Check out the many wonderful photos of the tournament here - many in 1970s style!

Melkumyan increased his lead to a full point thanks to the following endgame grind:

In the final round Melkumyan managed to keep his one-point lead; he drew with IM Ankit Rajpara but board two, between Li Chao and Ragger, was also drawn. Negi fell out of contention for the main prizes as he lost to Zdenko Kozul:

And so in the end best Indian player was not Negi, but IM Ankit Rajpara. And there was a third participant from the country of Vishy Anand who also attracted attention: 14-year-old Veerappan Aravindh Chithambaram. He became known when, just after turning 14, he won the Chennai Open, held alongside the Anand-Carlsen match in November.

In Graz the young FM scored 6.0/9 and a 2498 performance

Besides the main event, there were a number of “social events”. On the evening of the first round (Valentine's Day!), all participants were invited by the Casino Graz to a sparkling wine reception and as mentioned earlier, everyone who was interested could play, or get an introducion, to poker. On Tuesday a free one-hour tour through the city of Graz was organized, and there were several “Player's Nights” in a local bar. All in all, this event sounds like a lot of fun!

Casino Graz Open 2014 | Final Standings (Top 30)

Rk. SNo Title Naam FED RtgI Pts. TB1 Rp rtg+/-
1 5 GM Melkumyan Hrant ARM 2589 7,5 2706 2706 13,6
2 3 GM Ragger Markus AUT 2646 6,5 2644 2644 2,9
3 13 IM Rajpara Ankit IND 2455 6,5 2622 2622 20,8
4 1 GM Li Chao b CHN 2697 6,5 2613 2613 -5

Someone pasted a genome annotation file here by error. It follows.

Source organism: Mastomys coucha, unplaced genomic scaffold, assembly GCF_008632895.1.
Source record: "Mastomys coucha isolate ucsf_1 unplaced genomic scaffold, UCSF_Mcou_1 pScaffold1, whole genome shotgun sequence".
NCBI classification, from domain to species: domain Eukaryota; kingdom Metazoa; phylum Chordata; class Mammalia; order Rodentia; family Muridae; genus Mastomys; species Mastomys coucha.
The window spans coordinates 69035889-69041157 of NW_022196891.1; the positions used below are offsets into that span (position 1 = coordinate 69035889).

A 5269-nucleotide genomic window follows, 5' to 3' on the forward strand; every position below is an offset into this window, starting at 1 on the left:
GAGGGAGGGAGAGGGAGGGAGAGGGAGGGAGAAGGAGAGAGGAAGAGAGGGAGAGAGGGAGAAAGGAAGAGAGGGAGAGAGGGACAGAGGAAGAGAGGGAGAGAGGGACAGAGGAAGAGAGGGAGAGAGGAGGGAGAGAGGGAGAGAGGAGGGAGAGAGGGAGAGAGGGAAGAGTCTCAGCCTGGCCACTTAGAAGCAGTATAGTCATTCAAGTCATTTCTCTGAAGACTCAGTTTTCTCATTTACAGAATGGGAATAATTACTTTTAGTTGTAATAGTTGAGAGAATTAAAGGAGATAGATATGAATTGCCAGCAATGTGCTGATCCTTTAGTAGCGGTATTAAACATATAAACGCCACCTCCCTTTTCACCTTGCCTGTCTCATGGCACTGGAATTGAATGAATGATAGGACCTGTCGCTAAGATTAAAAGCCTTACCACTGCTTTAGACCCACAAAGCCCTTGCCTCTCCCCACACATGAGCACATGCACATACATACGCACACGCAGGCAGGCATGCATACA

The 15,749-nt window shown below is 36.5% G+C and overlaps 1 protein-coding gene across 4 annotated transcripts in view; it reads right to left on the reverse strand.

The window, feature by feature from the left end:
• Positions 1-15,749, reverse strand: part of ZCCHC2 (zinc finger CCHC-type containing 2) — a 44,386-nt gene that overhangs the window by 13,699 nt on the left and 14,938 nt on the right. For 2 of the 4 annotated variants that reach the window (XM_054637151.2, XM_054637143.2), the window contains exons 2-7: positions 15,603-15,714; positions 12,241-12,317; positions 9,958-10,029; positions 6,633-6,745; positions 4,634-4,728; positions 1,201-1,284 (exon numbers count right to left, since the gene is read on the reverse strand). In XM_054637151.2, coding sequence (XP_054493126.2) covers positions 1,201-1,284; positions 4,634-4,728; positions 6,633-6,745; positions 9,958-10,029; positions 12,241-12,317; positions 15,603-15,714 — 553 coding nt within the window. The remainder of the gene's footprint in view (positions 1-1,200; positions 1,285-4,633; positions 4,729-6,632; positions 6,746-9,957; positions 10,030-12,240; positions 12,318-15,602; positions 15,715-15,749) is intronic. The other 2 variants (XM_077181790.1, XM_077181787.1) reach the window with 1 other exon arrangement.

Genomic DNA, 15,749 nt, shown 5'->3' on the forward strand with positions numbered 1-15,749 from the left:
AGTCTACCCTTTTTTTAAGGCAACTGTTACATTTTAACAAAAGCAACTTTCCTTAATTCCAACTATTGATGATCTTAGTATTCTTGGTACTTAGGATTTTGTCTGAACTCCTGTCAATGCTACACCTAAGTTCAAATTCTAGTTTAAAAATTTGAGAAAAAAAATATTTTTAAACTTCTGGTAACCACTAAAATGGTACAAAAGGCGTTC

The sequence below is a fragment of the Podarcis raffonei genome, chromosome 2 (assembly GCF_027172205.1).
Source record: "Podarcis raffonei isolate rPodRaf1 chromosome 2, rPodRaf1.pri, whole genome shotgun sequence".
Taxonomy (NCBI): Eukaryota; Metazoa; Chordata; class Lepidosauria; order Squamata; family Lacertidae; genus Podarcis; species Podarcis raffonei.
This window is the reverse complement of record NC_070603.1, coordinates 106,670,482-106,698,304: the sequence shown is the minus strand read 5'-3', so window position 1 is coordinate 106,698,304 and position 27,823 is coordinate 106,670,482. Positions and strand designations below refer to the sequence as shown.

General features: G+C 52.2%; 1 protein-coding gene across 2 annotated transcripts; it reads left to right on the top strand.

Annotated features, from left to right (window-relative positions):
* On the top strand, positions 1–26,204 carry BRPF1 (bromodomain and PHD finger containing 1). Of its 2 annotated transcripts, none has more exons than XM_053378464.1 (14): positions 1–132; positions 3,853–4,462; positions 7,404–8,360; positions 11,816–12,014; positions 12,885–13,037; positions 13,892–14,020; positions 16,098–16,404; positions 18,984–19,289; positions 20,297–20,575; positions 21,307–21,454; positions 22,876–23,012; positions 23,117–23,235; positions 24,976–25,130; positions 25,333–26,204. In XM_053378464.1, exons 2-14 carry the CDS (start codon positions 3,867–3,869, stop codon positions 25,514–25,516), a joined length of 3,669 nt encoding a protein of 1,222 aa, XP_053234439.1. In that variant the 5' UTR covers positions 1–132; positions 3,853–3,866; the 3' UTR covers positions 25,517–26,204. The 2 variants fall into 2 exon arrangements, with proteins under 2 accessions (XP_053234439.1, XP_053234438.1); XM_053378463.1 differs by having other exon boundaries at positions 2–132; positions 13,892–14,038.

5 2 GM Istratescu Andrei FRA 2671 6,5 2601 2601 -4
6 15 GM Haznedaroglu Kivanc TUR 2437 6,5 2573 2573 17,4
7 6 GM Kozul Zdenko CRO 2588 6,5 2534 2534 -2,3
8 4 GM Negi Parimarjan IND 2633 6 2646 2646 4,4
9 9 GM Can Emre TUR 2520 6 2576 2576 8
10 21 FM Veerappan Aravindh Chithambaram IND 2381 6 2498 2498 14
11 8 GM Felgaer Ruben ARG 2569 6 2494 2494 -5,9
12 19 FM Baldauf Marco GER 2396 6 2485 2485 11,4
13 7 GM Bachmann Axel PAR 2577 5,5 2538 2538 -2,2
14 23 Lei Tingjie CHN 2346 5,5 2498 2498 27,8
15 11 IM Barbosa Evandro Amorim BRA 2459 5,5 2451 2451 0,4
16 17 IM Berchtenbreiter Max GER 2421 5,5 2407 2407 -0,1
17 12 IM Diermair Andreas AUT 2459 5,5 2397 2397 -5,5
18 14 IM Santiago Yago De Moura BRA 2451 5,5 2394 2394 -4,9
19 45 Nguyen Thai Dai Van CZE 2175 5,5 2385 2274 31
20 25 WGM Ohme Melanie GER 2330 5,5 2366 2366 7,9
21 18 FM Handler Lukas AUT 2398 5,5 2337 2337 -5,7
22 16 IM Froewis Georg AUT 2437 5,5 2329 2329 -10
23 10 IM Schreiner Peter AUT 2487 5,5 2297 2297 -19,1
24 27 FM Hauge Lars Oskar NOR 2310 5,5 2294 2294 -2,3
25 29 FM Perhinig Robert AUT 2273 5,5 2292 2292 6,4
26 51 Dragnev Valentin AUT 2145 5,5 2290 2290 25,2
27 30 IM Prosviriakov Vladimir USA 2268 5,5 2279 2279 1,4
28 22 FM Schnider Gert AUT 2378 5,5 2232 2232 -21,3
29 37 FM Huber Martin Christian AUT 2232 5 2308 2308 15,3
30 43 WIM Bjerke Silje NOR 2181 5 2296 2296 22

(Full final standings here)

More from PeterDoggers
Wesley So Wins Your Next Move Grand Chess Tour

Wesley So Wins Your Next Move Grand Chess Tour

Dvorkovich 4th Candidate Running For FIDE President

Dvorkovich 4th Candidate Running For FIDE President